In our last blog, we talked about what marketing automation is and the benefits associated with it.  You’re convinced that this is what your company needs.  So how do you convince others of this?  Why invest in marketing automation?

Every organization experiencing success with marketing automation has a different answer to this question. Here are the three that surface most often:

1. Revenue

Marketing automation positively impacts both the top and bottom lines, with many results seen quickly after implementation:

Top line.  Improving the experience and engagement of prospects and customers drives more demand for products and services, generates more high quality leads, and helps close more first-time and repeat sales.

Bottom line.  Improving process and operational efficiencies decreases costs (e.g., resources, capital equipment, outsourcing) while increasing profitability.

2. Achieve Organizational Goals

Marketing automation helps businesses realize core strategic goals, including:

Brand relevance.  Marketers can more easily, quickly, and effectively deliver the right message to the right person at the right time via the right channel. This dramatically increases your brand’s relevance in customers’ eyes.

Increased efficiency. Launch campaigns in hours or days, with little or no IT support needed and no special coding skills. Automating common tasks allows you to build relationships – at scale – with fewer resources while increasing personalization. Sales can use lead intelligence to shorten the sales cycle.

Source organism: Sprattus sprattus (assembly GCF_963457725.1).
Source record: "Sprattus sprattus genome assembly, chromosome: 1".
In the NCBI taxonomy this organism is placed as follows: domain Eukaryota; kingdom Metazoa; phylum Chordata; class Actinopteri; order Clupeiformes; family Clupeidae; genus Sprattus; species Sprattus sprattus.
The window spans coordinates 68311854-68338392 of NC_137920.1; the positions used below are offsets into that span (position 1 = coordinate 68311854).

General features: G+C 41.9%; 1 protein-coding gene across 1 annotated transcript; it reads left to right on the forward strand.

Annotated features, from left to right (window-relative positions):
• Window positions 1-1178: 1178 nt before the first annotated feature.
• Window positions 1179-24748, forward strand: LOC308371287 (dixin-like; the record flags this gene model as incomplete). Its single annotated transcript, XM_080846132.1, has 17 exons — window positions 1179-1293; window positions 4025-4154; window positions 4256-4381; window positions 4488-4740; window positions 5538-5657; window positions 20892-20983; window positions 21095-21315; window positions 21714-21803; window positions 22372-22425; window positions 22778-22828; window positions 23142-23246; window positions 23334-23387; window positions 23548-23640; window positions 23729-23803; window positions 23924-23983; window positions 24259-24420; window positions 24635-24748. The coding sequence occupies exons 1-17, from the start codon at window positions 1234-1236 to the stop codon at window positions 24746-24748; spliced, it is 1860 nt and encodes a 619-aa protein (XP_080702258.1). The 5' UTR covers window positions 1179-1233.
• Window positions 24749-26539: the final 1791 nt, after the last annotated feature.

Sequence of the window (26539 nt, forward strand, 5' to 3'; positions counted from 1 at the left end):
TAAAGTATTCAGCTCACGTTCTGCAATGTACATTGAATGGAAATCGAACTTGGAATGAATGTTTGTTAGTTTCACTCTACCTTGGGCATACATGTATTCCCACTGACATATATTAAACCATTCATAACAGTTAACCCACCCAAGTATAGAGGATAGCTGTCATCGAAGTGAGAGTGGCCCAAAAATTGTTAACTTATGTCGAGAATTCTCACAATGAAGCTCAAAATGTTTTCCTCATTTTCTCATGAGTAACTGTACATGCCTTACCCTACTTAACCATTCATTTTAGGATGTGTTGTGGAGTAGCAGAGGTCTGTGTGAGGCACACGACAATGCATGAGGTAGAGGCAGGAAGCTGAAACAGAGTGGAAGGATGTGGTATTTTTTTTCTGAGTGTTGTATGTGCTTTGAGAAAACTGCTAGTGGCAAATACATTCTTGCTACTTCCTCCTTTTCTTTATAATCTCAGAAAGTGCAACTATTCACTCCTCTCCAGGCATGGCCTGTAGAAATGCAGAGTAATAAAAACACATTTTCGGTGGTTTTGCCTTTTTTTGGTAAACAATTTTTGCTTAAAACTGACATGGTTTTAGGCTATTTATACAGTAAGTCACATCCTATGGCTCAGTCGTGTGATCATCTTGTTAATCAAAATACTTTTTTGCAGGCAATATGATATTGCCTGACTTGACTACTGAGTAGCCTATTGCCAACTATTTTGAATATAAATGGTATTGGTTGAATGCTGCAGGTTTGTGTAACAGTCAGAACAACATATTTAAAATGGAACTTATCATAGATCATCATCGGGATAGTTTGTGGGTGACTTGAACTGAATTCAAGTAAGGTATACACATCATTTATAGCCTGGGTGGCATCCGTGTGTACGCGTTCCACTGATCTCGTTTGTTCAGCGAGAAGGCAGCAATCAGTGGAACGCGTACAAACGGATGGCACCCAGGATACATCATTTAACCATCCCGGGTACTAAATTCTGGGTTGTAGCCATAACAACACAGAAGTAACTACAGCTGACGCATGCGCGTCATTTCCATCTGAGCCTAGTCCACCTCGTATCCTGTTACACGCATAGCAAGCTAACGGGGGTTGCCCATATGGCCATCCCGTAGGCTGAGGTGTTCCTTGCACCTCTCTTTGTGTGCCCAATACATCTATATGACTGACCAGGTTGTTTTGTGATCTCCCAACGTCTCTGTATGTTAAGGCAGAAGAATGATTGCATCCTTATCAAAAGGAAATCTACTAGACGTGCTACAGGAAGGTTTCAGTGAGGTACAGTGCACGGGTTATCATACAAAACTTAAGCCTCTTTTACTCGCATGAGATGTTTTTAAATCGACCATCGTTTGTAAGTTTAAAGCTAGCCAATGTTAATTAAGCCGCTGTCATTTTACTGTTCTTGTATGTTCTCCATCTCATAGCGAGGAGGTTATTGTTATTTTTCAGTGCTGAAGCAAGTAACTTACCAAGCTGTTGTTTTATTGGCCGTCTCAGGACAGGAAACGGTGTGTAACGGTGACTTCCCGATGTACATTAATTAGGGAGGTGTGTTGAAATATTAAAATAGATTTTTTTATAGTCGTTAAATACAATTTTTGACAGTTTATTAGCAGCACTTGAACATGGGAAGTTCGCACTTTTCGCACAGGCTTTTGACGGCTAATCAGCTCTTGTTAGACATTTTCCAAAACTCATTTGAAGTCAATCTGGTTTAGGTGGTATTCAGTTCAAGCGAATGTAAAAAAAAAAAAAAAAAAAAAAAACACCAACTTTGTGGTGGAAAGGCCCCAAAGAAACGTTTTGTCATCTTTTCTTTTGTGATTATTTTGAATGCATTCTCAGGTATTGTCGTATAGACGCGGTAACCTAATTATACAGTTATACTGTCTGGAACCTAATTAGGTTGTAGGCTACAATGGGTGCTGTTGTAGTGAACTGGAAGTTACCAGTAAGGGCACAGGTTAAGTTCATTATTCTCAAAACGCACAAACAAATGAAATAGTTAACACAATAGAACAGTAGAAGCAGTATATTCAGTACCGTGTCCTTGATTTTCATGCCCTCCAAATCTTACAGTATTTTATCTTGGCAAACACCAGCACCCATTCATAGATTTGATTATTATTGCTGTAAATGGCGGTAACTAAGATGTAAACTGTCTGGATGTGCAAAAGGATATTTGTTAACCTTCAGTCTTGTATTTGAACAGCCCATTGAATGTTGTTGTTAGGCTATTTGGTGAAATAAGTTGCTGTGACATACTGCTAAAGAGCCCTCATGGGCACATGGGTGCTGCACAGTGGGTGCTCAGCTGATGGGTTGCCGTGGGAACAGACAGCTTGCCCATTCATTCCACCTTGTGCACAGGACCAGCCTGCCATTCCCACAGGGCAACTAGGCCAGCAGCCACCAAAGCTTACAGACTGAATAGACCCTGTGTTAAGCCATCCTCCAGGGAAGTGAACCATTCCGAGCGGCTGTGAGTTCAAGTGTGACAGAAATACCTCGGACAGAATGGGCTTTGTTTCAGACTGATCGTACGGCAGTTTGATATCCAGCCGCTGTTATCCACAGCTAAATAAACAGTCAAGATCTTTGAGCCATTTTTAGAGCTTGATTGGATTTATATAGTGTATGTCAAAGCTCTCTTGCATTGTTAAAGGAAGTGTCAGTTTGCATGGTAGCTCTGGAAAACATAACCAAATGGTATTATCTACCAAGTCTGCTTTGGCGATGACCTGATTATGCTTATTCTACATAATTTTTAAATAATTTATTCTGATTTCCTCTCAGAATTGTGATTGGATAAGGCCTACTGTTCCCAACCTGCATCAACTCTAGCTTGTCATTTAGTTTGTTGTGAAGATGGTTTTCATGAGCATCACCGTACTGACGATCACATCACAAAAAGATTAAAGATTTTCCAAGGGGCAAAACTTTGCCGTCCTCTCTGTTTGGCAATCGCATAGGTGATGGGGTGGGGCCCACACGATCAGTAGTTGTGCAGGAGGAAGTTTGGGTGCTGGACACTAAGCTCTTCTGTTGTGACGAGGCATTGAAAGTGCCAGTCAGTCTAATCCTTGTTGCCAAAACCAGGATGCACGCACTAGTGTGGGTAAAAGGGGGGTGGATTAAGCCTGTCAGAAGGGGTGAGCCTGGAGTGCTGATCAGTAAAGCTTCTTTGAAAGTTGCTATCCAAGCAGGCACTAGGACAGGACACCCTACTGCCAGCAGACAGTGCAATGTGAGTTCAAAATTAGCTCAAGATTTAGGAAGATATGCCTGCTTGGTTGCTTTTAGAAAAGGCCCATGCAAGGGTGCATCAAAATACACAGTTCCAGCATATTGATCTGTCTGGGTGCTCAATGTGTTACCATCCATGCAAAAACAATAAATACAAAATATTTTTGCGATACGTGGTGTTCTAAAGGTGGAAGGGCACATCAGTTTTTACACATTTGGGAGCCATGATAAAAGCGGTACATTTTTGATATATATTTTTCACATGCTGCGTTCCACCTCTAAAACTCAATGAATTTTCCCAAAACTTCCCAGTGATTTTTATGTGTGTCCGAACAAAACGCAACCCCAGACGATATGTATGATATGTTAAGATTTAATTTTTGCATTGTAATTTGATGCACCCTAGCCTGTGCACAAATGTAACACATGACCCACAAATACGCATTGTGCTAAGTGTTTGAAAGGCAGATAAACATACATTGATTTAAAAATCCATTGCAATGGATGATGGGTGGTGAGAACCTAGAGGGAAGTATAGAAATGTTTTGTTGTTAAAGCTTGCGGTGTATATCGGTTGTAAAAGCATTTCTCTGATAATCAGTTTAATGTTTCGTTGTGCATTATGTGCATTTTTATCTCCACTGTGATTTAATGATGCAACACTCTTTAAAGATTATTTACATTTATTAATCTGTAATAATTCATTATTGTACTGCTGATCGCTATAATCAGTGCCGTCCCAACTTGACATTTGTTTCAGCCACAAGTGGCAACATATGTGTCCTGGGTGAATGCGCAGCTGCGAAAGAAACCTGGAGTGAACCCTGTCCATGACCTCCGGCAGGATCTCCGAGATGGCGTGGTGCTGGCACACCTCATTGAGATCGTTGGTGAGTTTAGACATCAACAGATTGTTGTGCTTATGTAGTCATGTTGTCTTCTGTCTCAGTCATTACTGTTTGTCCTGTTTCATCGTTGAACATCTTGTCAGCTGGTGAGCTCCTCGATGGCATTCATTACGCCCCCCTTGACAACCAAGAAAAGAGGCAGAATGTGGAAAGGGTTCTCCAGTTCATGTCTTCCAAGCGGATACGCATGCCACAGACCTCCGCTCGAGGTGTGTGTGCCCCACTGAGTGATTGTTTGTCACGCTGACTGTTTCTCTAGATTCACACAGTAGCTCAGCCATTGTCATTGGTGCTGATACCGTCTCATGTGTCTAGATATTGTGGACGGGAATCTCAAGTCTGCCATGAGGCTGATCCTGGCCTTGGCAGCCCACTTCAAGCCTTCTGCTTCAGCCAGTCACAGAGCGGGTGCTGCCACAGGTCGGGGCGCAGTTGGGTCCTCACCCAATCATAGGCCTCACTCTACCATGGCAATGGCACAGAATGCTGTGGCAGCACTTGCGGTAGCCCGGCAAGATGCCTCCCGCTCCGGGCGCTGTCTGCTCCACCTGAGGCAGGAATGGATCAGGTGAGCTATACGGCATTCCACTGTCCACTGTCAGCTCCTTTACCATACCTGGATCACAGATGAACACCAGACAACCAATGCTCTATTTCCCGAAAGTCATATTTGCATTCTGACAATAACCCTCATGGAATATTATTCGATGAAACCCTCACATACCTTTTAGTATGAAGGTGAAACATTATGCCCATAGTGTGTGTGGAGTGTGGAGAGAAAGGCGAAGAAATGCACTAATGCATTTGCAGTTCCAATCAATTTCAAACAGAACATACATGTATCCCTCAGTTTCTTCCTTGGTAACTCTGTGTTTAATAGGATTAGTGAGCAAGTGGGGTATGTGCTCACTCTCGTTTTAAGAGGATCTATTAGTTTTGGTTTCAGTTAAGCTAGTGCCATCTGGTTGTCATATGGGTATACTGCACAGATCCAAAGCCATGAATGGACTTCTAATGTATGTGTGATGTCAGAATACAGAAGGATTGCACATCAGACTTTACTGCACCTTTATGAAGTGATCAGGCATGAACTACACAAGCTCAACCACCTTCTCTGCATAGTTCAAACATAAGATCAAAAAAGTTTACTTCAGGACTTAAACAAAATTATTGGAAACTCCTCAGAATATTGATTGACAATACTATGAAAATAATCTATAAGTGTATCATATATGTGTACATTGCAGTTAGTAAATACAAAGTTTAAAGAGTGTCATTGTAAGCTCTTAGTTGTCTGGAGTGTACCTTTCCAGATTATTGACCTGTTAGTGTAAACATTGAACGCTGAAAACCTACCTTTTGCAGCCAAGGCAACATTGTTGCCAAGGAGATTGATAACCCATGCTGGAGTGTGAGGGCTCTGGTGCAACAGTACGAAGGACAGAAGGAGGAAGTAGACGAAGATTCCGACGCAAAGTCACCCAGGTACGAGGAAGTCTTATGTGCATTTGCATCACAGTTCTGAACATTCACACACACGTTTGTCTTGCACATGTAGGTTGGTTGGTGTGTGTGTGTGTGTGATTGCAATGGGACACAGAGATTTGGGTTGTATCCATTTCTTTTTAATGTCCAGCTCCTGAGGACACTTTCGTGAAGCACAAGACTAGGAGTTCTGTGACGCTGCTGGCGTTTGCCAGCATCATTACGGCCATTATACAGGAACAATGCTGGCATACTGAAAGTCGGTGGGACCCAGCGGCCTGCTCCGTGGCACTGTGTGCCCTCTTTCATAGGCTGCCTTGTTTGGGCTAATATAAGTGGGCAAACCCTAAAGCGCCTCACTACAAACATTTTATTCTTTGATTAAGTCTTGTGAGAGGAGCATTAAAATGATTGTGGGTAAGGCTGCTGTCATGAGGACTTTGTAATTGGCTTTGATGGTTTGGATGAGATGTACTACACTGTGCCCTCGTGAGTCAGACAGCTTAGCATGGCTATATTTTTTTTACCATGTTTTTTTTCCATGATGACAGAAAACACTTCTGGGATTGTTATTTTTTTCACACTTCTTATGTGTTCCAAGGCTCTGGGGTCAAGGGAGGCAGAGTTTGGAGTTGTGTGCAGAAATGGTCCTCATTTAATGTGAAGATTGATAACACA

Data intelligence.  Visibility into the performance of campaigns, personas, and buying stages allows organizations to optimize marketing efforts, improve results, increase sales quotas, and measure ROI.

3. Improve Internal Cooperation

Marketing automation systems provide the infrastructure for sales and marketing to work together.

Sales and marketing cooperation.  Many aspects of marketing programs must be calibrated to the sales team’s needs. When the teams align, their mutual decisions are implemented via the marketing automation system.  Combined with an effective CRM system, this alignment results in nurturing, scoring, and handoff processes tuned to sales requirements, leading to intradepartmental trust and more effective follow-up.

Sales intelligence. The real-time intelligence about a lead’s fitness, concerns, and behaviors lets the sales rep begin a warm, targeted conversation and build a relationship more quickly. It also reduces the need for cold calls.

Keeping those benefits in mind, it also makes sense to minimize your investment risks. To minimize investment risk, consider a vendor that offers pricing tied to the number of active contacts you plan to email each month. That way, you’re not charged for the size of your database – only the contacts you actively email to. By starting small and testing the waters, you can learn what works and expand as needs and benefits become more apparent. Marketing automation’s reporting capabilities will help you validate the system’s worth and document your return on investment.

Try Using Case Studies

Show your executives that other companies in your industry or other companies of your size are achieving success with marketing automation. Look for case studies that make one of those points, or look for a study that spotlights how someone used marketing automation to solve a problem your own company recognizes as a pain point worth solving. Your goal is to show parity of some kind and reinforce the idea that companies like yours are seeing a return on investment with marketing automation. Be sure to research whether one or more of your competitors is using marketing automation.

Read our next blog for more on how to make the case to executives.